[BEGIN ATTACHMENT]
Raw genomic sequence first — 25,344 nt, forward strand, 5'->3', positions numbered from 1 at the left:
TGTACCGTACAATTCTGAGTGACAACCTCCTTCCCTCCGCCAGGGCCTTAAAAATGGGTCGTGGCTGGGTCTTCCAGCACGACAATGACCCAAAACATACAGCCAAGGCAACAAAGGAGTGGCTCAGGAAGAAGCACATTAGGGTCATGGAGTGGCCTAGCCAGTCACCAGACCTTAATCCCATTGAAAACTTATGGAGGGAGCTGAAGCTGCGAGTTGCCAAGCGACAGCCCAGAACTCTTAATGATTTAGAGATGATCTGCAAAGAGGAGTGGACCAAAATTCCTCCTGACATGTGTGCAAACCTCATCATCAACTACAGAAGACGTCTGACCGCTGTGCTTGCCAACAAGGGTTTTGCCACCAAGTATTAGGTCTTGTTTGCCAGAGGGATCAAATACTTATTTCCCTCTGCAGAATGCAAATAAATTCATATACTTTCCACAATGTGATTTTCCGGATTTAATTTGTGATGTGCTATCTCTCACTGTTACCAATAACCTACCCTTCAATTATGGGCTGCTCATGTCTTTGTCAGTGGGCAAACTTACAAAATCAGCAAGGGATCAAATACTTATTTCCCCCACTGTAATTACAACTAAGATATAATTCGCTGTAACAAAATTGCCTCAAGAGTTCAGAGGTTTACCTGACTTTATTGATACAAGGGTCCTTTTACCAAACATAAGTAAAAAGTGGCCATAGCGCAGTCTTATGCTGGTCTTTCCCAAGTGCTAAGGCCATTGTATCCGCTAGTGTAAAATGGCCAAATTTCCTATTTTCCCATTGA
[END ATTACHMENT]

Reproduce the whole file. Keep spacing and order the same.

Raw genomic sequence first — 25,344 nt, forward strand, 5'->3', positions numbered from 1 at the left:
TGTACCGTACAATTCTGAGTGACAACCTCCTTCCCTCCGCCAGGGCCTTAAAAATGGGTCGTGGCTGGGTCTTCCAGCACGACAATGACCCAAAACATACAGCCAAGGCAACAAAGGAGTGGCTCAGGAAGAAGCACATTAGGGTCATGGAGTGGCCTAGCCAGTCACCAGACCTTAATCCCATTGAAAACTTATGGAGGGAGCTGAAGCTGCGAGTTGCCAAGCGACAGCCCAGAACTCTTAATGATTTAGAGATGATCTGCAAAGAGGAGTGGACCAAAATTCCTCCTGACATGTGTGCAAACCTCATCATCAACTACAGAAGACGTCTGACCGCTGTGCTTGCCAACAAGGGTTTTGCCACCAAGTATTAGGTCTTGTTTGCCAGAGGGATCAAATACTTATTTCCCTCTGCAGAATGCAAATAAATTCATATACTTTCCACAATGTGATTTTCCGGATTTAATTTGTGATGTGCTATCTCTCACTGTTACCAATAACCTACCCTTCAATTATGGGCTGCTCATGTCTTTGTCAGTGGGCAAACTTACAAAATCAGCAAGGGATCAAATACTTATTTCCCCCACTGTAATTACAACTAAGATATAATTCGCTGTAACAAAATTGCCTCAAGAGTTCAGAGGTTTACCTGACTTTATTGATACAAGGGTCCTTTTACCAAACATAAGTAAAAAGTGGCCATAGCGCAGTCTTATGCTGGTCTTTCCCAAGTGCTAAGGCCATTGTATCCGCTAGTGTAAAATGGCCAAATTTCCTATTTTCCCATTGA